Deaths due to lightning average 270 a year in state

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    OST Bureau

    Bhubaneswar, Sep 17

    The graph of deaths due to lightning strikes in the state has been rising every year if official records of the past 12 years are any indication. On an average, 270 die in the state due to lightning strikes every year.

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    In 2009,a total of 183 persons had lost their lives due to lightning strikes in the state. The year-wise casualty figures were 220 in 2002, 224 in 2003, 279 in 2004, 214 in 2005, 204 in 2006, 327 in 2007, 362 in 2011 and 230 in 2012, according to records available with the  office of the State’s Special Relief Commissioner.

    With three and a half months still left in the current year, the Commissioner’s office has already recorded 187 deaths due to lightning strikes this year.

    Lightning is considered a calamity beyond man’s control caused by nature. But what is puzzling is when it comes to payment of compensation to the kin of those killed in lightning strikes, lightning strikes are not considered natural calamity.

    Floods, cyclones, droughts, tsunami, earthquakes, fire, landslides, cloudbursts, cold wave, hailstorm, pest attack of crops and avalanches are the 12 disasters identified as natural calamities by the Centre. A special calamity fund has been created to provide compensation/relief to those affected and to the kins of those killed by the 12 calamities mentioned above. The state government is entitled to spend from the State Disaster Response Fund for control, creation of awareness and provision of assistance to the affected in case of occurrence of the 12 specified calamities. Funds for the same are provided by the Centre.

    Lightning strike and sun/heat stroke have neither been classified as natural calamities nor has provision been made to pay compensation/assistance from the State Disaster Response Fund in the event of damage or casualties caused by their occurrence.

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    For an interesting article on lightning : http://news.nationalgeographic.co.in/news/pf/96928625.html

    Excerpts from the article :

    Storm Anatomy

    On any given afternoon, unstable breezes and moisture ratchet up cumulonimbus clouds in a whirlwind of updrafts and downdrafts that cause particles of rain, ice, and snow to collide.

    The collisions prompt electrical charges to separate. Positive charges shoot high, while negative charges hang low. Electrical imbalance intensifies within the cloud and between the cloud and ground.

    “Mother Nature doesn’t like to see that,” said Hodanish.

    In an attempt to restore balance, to equalize the charge separation, lightning flashes rip through the clouds, snap out of the sky, and crack to the ground. The average flash packs enough energy to keep a 100-watt light bulb lit for three months.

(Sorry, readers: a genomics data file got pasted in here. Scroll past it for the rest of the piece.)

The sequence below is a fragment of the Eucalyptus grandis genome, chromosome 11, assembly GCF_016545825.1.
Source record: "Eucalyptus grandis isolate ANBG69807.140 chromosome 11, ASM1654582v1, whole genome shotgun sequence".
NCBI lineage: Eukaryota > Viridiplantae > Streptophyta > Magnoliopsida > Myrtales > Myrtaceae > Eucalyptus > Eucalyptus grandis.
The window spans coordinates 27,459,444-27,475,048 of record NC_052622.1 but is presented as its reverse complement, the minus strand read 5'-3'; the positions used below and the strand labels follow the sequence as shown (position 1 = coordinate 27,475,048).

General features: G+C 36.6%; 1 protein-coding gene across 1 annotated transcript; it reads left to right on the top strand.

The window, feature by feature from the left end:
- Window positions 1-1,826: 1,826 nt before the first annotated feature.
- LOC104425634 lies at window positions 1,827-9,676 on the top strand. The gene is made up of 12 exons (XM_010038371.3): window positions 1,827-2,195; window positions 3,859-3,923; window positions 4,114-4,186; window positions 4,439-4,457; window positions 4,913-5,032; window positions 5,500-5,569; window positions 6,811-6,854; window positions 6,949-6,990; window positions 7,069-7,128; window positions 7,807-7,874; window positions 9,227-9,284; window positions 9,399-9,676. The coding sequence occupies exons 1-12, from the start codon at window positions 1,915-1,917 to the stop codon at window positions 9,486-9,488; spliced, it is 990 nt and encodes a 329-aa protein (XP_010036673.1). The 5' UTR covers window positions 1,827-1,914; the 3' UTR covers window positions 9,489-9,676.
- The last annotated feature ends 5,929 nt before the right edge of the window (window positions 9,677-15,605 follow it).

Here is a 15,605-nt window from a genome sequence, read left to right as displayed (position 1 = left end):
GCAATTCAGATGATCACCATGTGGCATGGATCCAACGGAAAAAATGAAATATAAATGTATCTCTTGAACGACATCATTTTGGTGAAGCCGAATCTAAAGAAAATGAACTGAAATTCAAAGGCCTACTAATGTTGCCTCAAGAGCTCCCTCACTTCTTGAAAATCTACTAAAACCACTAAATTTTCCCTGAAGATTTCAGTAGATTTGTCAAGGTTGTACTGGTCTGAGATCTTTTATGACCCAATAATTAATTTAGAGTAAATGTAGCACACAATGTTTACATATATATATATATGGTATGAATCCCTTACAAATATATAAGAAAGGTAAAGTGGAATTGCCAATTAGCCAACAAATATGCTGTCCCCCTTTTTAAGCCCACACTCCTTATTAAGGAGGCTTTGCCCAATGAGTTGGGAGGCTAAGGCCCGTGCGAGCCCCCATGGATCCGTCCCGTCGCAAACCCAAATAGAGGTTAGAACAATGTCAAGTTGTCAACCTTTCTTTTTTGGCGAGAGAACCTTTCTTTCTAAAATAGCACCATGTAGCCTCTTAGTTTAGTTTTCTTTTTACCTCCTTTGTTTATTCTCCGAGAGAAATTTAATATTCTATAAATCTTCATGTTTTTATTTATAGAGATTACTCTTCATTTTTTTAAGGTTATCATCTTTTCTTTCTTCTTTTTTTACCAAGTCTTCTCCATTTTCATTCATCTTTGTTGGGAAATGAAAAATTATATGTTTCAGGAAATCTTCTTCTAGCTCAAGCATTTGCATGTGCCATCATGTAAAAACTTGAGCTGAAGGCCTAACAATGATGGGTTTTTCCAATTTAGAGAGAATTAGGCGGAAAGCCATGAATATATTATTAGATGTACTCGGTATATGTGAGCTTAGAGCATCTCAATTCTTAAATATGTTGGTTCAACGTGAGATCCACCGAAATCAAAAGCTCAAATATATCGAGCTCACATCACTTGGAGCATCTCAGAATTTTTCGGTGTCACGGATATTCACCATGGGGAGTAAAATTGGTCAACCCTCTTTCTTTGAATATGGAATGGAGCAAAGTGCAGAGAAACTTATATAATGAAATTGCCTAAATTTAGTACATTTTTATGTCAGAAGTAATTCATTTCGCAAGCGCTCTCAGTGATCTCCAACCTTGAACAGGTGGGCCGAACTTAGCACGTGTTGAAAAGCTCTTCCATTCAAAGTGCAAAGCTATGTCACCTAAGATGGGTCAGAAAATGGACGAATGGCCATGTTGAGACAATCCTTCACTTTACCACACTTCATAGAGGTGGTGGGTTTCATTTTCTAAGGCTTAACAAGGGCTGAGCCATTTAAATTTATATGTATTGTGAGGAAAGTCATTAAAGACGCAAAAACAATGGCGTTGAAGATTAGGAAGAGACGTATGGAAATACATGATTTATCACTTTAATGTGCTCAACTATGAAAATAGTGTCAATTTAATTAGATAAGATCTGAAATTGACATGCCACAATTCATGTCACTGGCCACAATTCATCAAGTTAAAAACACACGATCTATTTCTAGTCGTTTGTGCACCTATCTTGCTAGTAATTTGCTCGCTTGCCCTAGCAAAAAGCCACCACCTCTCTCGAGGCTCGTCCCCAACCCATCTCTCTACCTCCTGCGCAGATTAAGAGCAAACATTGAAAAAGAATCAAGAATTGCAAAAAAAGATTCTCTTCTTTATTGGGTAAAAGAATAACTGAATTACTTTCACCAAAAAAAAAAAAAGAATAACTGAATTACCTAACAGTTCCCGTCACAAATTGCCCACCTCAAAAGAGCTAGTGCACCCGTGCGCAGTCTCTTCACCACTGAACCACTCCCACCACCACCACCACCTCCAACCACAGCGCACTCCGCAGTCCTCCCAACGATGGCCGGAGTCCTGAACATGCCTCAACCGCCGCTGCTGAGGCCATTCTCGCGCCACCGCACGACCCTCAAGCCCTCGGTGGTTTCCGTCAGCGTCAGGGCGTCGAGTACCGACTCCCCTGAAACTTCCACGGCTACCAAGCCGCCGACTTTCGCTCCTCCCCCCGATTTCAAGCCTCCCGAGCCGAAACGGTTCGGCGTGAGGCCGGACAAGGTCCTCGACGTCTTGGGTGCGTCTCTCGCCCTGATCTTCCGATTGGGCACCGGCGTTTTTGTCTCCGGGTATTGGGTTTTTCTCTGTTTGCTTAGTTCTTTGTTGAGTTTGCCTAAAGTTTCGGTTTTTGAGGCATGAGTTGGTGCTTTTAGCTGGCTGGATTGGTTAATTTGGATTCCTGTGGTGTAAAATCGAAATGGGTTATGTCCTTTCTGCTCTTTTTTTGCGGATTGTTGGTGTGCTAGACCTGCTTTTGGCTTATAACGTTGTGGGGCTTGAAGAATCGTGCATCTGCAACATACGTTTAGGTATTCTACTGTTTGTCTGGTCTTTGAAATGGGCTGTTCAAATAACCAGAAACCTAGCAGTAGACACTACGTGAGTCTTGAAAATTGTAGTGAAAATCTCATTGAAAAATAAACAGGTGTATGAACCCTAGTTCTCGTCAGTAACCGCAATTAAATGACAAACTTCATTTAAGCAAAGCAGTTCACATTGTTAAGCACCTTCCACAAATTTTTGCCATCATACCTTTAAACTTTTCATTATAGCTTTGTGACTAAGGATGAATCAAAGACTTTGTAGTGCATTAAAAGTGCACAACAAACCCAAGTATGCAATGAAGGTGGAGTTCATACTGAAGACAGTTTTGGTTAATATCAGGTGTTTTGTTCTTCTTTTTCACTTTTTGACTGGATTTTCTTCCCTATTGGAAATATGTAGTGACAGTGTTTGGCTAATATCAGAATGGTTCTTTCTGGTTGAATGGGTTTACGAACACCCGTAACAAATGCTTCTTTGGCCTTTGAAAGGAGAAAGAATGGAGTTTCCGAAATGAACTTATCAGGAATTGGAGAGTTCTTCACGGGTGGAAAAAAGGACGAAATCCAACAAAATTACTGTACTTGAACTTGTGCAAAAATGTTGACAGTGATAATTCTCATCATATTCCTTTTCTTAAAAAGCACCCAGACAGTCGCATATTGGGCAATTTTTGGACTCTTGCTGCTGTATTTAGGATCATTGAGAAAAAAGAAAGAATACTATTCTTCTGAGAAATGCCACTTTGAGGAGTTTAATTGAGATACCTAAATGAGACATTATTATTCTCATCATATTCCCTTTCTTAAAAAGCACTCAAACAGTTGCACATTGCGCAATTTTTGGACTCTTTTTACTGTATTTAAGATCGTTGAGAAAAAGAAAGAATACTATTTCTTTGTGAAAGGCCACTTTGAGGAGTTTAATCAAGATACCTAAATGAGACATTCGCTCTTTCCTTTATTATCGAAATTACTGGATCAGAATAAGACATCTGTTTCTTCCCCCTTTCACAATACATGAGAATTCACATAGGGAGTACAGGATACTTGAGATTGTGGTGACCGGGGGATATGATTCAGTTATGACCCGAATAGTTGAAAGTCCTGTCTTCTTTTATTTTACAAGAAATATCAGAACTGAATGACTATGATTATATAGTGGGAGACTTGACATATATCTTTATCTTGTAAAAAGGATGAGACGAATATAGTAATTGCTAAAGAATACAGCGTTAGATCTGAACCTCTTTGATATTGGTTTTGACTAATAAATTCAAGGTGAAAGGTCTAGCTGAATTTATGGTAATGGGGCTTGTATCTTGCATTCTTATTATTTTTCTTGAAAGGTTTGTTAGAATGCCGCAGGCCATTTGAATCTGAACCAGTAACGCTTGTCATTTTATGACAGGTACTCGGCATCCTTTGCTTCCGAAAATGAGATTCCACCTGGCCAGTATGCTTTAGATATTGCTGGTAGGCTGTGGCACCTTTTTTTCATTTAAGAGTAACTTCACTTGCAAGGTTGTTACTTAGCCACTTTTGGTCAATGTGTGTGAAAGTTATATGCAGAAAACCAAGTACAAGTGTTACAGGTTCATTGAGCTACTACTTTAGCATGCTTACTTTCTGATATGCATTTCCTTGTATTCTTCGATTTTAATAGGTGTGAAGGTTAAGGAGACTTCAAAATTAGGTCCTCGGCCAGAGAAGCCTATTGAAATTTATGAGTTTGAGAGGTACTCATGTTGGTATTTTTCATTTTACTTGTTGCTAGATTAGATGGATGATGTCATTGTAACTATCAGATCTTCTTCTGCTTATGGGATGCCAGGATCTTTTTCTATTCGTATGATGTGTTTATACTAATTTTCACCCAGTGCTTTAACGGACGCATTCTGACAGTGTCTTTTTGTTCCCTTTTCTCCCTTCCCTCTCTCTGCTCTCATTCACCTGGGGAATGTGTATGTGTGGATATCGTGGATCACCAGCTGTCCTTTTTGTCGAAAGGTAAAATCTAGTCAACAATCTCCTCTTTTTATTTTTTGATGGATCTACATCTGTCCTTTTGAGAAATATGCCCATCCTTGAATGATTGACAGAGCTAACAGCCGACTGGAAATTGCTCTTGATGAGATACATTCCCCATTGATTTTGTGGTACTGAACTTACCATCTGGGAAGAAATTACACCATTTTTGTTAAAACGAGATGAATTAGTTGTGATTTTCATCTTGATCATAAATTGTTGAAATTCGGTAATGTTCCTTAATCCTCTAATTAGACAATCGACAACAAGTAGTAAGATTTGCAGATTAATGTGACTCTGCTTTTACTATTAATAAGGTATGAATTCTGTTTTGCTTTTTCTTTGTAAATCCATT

The flash of light heats the air around it to nearly 50,000 degrees Fahrenheit (27,760 degrees Celsius), which is hotter than the surface of the sun. The scorching heat forces the air to expand in an explosion of thunder.

    The most common form of lightning is intracloud lightning, where negative charges seek a connection with positive charges within the clouds. The flashes stay within the clouds, never making contact with the ground.

    The lightning that strikes people is a cloud-to-ground flash. This occurs when the charge imbalance between the cloud and ground becomes so great that the negative charge in the lower part of the cloud begins to travel towards the Earth’s surface.

    As the charge nears the ground, positive charges surge up tall objects like trees, houses, telephone poles, and, sometimes, people. When the negative charge from the cloud connects with these positive charges rising from the ground, a bright flash occurs.

    The flashes that reach the ground splinter trees, char forests, and kill people. Cost estimates of the damage caused by cloud-to-ground lightning total in the hundreds of millions of dollars each year, according to the National Weather Service.

    Lightning Safety

    To avoid death by a flash of lightning, the National Weather Service recommends following the “30/30” rule. When lightning is seen count the time until thunder is heard. If it is 30 seconds or less, seek shelter immediately and stay there for at least 30 minutes after the last rumble of thunder is heard.

    “Typically, people go out and resume activity too quickly and end up getting hit,” said Hodanish.

    Covered picnic shelters, tents, and convertibles even with the roof up are not safe. Rakov said that shelter should be a substantial building such as a home or inside a car with a metal roof.

    “If neither are available, make yourself as small a target as possible,” he said. “Never stand near tall trees, metal fences, or water.” Metal objects are popular targets of lightning and power lines can conduct lightning surges over large distances, he added.

    According to a researcher, who is working on a scientific paper about a man who was struck and killed by the first lightning flash of a storm on top of Colorado’s Pikes Peak, “for some, no matter what precautions you take, you can be the unfortunate victim of lightning.”

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